In the morning, Cyril checks in with Fred for his mail before heading upstairs. He’s overjoyed to learn that he’s been offered the civil engineering job with the council. He brings Lucille a bouquet of flowers from Fred’s garden and they both apologize. New job, new baby – things are looking up for the Robinsons.
The Heslops arrive at the maternity hospital. Pamela is considered a geriatric case and is having a bit of discomfort which is only magnified by her well-meaning but irritating hubby.
Lucille takes a bathroom break as her patient labors and discovers she has started bleeding a bit. She goes to make a phone call for assistance from one of the other midwives, but is interrupted when Mrs. Heslop’s labor suddenly advances.
By the time the Heslop’s baby girl has arrived, Nurse Robinson’s miscarriage is well underway. Phyllis is there to help out with the new delivery and Lucille’s heartbreaking loss. I don’t know what made me cry more – Lucille’s pain and grief or Nurse Crane trying to stifle her sobs and stay strong for her friend.
Nurse Robinson is transferred to St. Cuthbert’s for a D and C to stop the bleeding. Cyril is at her bedside afterward, a calming voice telling her not to be hard on herself. It’s all right to be "as human and helpless as everybody else. There’s no shame in not winning, only in not waiting to see what happens next.”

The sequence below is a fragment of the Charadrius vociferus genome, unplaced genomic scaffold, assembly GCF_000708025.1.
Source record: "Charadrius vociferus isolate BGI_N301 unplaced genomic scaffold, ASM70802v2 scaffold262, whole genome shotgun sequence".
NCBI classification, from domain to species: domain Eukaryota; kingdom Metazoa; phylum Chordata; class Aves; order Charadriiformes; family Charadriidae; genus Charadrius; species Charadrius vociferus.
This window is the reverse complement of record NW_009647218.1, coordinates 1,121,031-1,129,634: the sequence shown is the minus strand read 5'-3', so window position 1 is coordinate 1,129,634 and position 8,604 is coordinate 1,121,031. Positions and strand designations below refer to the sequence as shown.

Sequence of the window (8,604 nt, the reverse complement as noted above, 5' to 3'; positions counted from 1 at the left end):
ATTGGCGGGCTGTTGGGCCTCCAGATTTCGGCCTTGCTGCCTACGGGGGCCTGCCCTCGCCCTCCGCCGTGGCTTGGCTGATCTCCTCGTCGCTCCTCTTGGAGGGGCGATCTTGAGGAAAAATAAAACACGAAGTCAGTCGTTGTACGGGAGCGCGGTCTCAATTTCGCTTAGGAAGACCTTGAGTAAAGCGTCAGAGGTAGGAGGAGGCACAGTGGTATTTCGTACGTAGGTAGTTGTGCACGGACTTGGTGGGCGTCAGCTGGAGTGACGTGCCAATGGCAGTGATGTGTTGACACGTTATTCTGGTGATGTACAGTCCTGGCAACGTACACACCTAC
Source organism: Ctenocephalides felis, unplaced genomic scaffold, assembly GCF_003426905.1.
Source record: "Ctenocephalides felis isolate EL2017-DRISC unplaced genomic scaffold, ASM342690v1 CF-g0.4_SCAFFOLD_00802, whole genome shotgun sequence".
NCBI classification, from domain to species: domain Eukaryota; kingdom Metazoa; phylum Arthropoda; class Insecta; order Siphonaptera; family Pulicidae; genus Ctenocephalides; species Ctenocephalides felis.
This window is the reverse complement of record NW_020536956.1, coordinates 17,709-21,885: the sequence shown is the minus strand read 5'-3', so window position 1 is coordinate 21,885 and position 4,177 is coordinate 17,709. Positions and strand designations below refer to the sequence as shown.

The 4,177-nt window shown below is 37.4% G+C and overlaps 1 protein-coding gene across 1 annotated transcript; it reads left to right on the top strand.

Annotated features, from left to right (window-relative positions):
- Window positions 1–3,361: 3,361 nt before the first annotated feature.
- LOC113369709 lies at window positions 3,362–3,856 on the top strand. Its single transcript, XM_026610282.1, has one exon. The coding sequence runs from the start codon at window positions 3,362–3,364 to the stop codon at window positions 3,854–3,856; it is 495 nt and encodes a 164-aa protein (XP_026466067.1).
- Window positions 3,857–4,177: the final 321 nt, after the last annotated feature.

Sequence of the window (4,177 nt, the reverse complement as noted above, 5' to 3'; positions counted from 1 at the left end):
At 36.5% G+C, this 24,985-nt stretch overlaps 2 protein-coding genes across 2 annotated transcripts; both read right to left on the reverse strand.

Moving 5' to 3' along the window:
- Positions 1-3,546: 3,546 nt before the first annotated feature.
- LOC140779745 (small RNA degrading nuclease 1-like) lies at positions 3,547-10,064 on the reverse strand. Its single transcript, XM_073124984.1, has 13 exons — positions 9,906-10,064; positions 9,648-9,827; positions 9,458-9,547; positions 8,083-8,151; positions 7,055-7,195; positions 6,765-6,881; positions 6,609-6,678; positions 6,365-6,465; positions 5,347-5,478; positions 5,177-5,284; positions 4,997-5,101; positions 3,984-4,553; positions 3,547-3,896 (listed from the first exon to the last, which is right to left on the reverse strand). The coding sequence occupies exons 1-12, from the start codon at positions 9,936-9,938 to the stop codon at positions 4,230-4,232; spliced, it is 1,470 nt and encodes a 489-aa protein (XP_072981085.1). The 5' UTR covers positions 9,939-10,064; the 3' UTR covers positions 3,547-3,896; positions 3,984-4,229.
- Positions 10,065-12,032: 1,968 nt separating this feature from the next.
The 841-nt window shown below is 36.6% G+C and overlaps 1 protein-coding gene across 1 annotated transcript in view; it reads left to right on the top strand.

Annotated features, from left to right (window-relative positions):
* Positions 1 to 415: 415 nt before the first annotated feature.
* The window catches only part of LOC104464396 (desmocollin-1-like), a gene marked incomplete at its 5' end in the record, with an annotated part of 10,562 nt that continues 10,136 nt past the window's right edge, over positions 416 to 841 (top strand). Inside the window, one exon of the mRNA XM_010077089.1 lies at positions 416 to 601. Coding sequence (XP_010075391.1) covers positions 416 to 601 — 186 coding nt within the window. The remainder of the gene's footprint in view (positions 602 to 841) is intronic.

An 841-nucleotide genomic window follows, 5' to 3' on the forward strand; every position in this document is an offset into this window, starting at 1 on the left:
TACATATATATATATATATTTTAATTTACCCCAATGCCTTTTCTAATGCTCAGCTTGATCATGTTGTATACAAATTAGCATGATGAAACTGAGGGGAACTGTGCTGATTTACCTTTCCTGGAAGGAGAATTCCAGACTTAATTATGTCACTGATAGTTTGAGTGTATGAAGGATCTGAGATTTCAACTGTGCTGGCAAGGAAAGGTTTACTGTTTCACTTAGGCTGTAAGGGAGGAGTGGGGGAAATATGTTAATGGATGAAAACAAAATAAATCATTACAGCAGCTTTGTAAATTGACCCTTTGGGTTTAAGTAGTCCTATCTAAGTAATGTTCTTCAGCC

And finally, we can’t conclude without mentioning that little matter of unexploded WWII bombs threatened life and limb of the Nonnatus residents and half of Poplar. Apparently, two local boys were scavenging for items for Shelagh’s playground refurbishment jumble sale fundraiser. They came upon several items they thought were bowling skittles and exchanged them for candy from Mr. Buckle. Both he and Sister Julienne recognized the munitions immediately and the bomb squad was called in to detonate them safely. Really boys? They were made of metal- skittles are wooden bowling pins!
At the end of this installment, we are temporarily down two mid-wives and, I would assume, Lucille will need time to recover and deal emotionally with her loss. We know Shelagh will step into the breach, but will another Sister be sent in from the Mother House?
Once you’ve had a chance to catch your breath and wipe your eyes, let’s decompress by sharing our thoughts on this roller coaster of an episode. The comments section awaits.